The Obama administration is reacting responsibly to a series of provocations from North Korea, shoring up defenses while seeking a diplomatic solution to the crisis. But even if North Korea is deterred from attacking South Korea or U.S. forces for the foreseeable future, the defiance it has demonstrated in the last several weeks renders more elusive than ever achievement of the administration's ultimate goal: a Korean peninsula without nuclear weapons.
Last month the U.N. Security Council — including China, North Korea's longtime patron — approved new economic sanctions after North Korea conducted a third nuclear test. Undeterred, the North announced Tuesday that it would restart a plutonium reactor it shuttered in 2007.
The immediate concern for the United States and South Korea is a cascade of statements and actions by North Korea that threaten the military and political status quo on the Korean peninsula. North Korea insists that it's responding to a threat posed by U.S. military aircraft that took part in recent training exercises; the real explanation for its bellicose actions is the ongoing campaign to deprive the North of nuclear weapons.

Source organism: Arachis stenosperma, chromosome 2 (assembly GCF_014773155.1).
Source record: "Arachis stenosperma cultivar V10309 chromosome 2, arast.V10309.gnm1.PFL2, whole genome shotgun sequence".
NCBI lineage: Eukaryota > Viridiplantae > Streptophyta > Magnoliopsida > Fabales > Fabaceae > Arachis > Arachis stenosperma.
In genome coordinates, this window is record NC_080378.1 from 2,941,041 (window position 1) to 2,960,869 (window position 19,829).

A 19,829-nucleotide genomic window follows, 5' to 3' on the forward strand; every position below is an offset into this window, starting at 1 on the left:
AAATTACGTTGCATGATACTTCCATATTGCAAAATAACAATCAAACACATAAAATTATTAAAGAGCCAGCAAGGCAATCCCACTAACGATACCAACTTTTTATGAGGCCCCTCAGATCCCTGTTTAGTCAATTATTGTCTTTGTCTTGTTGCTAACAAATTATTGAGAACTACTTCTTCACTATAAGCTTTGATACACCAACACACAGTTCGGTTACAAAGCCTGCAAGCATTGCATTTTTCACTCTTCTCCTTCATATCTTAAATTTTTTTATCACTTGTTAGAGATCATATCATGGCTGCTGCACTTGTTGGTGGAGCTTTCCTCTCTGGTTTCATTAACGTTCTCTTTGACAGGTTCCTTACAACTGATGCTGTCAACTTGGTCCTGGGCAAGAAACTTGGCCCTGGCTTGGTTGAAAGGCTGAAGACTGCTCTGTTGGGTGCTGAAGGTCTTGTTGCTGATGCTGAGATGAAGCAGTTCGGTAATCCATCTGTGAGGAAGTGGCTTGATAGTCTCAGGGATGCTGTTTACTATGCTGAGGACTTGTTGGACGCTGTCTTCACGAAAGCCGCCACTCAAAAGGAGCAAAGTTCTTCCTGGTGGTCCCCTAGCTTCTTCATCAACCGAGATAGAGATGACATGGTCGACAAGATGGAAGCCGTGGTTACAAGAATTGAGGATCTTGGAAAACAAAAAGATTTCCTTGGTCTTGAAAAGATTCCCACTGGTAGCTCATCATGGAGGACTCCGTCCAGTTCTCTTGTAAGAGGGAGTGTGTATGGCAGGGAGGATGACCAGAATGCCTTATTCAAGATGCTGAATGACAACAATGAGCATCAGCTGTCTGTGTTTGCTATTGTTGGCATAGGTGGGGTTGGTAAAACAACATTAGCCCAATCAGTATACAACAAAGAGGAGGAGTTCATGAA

The North has declared that it is entering a "state of war" with the South and has barred South Korean employees from an industrial park jointly operated by the two Koreas. As for the United States, the regime has announced that its military has been authorized to respond to U.S. aggression with "smaller, lighter and diversified" nuclear weapons. On Thursday, South Korea's defense minister said that the North had moved to the east coast of the country a missile with a "considerable" range.